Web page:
In one day, Schoeller photographed four families from across the country who practice this method of motherhood. Using religious images of the Madonna and Child as reference, Schoeller captured each mother breast-feeding her child or children. “When you think of breast-feeding, you think of mothers holding their children, which was impossible with some of these older kids,” Schoeller says. “I liked the idea of having the kids standing up to underline the point that this was an uncommon situation.”
The four mothers photographed by Schoeller were all familiar with The Baby Book but said they had adopted the parenting philosophy for their own reasons. For Grumet, the decision was a natural extension of how she had been raised; she was the daughter of attached parents, and her older sister practices the method as well. “I grew up this way and never thought about raising my kids differently,” she says.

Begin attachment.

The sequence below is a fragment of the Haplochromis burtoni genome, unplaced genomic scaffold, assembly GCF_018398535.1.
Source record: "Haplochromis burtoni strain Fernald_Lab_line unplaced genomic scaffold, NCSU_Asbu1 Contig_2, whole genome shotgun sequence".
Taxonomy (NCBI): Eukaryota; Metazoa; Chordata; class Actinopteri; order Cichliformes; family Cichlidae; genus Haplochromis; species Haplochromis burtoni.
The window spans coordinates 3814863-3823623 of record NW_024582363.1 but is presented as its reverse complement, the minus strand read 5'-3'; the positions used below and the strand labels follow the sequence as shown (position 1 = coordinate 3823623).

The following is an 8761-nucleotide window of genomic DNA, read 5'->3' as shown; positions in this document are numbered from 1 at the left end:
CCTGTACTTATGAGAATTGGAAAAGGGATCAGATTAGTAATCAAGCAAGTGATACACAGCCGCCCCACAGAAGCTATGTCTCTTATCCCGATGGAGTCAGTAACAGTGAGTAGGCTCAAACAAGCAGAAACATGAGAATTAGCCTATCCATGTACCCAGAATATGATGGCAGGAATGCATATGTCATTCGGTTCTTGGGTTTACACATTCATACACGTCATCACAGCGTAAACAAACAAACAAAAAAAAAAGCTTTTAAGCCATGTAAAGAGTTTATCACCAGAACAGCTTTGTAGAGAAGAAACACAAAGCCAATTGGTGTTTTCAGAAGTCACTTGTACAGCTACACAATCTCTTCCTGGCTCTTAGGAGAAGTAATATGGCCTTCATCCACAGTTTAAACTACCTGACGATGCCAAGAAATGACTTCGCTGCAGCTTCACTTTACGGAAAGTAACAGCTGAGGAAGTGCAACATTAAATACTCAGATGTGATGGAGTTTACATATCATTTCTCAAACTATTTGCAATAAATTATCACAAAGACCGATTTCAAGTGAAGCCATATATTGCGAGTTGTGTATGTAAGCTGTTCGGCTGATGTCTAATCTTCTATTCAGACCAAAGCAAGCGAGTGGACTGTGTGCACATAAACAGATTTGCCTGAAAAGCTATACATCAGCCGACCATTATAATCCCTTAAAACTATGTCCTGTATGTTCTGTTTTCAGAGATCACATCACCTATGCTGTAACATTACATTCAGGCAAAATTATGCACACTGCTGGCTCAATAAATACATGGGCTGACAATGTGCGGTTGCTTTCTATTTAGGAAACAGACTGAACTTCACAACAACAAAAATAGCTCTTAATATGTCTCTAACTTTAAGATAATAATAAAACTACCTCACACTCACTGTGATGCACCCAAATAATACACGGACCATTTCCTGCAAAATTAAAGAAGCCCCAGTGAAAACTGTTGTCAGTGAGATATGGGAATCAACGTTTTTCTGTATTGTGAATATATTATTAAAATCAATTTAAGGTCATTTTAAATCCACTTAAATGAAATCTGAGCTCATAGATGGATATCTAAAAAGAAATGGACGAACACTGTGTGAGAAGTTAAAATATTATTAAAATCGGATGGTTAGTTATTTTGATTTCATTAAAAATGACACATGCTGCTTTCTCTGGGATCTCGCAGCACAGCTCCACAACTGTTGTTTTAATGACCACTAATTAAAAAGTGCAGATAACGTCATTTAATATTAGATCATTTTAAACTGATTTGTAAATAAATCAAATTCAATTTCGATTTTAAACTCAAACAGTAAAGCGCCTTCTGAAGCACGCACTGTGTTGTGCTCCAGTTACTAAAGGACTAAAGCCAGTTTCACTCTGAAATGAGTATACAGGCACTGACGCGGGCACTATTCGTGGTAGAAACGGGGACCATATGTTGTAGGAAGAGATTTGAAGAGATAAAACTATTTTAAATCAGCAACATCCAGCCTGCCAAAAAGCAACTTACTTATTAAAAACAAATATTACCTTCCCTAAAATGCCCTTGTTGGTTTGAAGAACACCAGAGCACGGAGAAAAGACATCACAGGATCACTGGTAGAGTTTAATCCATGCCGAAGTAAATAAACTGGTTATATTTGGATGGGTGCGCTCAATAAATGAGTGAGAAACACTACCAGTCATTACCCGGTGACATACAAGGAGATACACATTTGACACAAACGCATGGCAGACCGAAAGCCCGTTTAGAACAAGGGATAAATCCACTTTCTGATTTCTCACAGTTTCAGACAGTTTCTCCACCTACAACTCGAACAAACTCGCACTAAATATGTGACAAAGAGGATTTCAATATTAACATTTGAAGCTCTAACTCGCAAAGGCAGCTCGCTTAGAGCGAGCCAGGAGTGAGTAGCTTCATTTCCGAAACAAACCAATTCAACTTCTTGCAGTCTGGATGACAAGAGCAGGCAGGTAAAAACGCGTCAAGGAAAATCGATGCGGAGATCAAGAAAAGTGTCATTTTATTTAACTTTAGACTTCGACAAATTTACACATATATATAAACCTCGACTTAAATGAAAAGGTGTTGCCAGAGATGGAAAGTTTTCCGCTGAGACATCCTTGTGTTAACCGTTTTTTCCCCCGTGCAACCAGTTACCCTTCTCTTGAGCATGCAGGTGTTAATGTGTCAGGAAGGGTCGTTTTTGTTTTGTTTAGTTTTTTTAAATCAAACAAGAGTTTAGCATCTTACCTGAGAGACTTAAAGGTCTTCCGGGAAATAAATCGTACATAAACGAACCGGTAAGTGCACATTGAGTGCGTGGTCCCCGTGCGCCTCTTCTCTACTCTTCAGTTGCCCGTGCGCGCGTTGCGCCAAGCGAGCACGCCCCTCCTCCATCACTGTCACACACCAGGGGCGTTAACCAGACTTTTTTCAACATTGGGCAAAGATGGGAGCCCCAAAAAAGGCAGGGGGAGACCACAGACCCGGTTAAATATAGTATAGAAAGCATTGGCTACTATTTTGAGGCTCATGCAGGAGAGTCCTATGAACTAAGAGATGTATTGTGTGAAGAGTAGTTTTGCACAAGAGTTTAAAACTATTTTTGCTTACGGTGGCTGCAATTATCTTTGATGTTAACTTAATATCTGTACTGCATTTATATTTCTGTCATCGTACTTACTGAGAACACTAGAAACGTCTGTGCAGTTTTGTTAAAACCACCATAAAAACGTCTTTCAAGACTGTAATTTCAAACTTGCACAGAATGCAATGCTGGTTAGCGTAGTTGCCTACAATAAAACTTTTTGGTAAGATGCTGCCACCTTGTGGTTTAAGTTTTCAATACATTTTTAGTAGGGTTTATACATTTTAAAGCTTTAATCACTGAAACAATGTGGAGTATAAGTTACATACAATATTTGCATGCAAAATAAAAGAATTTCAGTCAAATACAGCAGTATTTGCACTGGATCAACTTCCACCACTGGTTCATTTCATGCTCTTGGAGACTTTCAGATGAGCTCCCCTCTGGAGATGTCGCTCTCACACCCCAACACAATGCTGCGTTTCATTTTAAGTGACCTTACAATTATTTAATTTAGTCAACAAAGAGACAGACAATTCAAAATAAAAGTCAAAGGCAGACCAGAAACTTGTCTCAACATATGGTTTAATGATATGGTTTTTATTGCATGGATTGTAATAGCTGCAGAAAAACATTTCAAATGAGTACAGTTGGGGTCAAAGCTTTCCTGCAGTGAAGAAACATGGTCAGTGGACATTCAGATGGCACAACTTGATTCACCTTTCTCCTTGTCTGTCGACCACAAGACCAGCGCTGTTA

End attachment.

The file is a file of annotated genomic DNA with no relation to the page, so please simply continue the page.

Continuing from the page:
While pregnant, Dionna Ford, who lives in Kansas City, Mo., watched a video of a British woman breast-feeding her 7-year-old daughter. Ford thought she could never do the same — until she discovered how difficult it was to wean her son off breast milk. “After six months, I decided I’d wait until he turned 1,” she says. “But after my baby turned a year old, he was still a baby — not talking, barely walking — and I wondered why I’d stop now.”
Capturing various attached parents — and their reasons for attachment parenting — was Schoeller’s biggest goal for the sitting. “It was important to show that there’s no stereotypical look for a mom who practices this kind of parenting,” Schoeller says.
Radio Interview with Dionna Ford on Afentra’s Big Fat Morning Buzz on Monday, May 11, 2012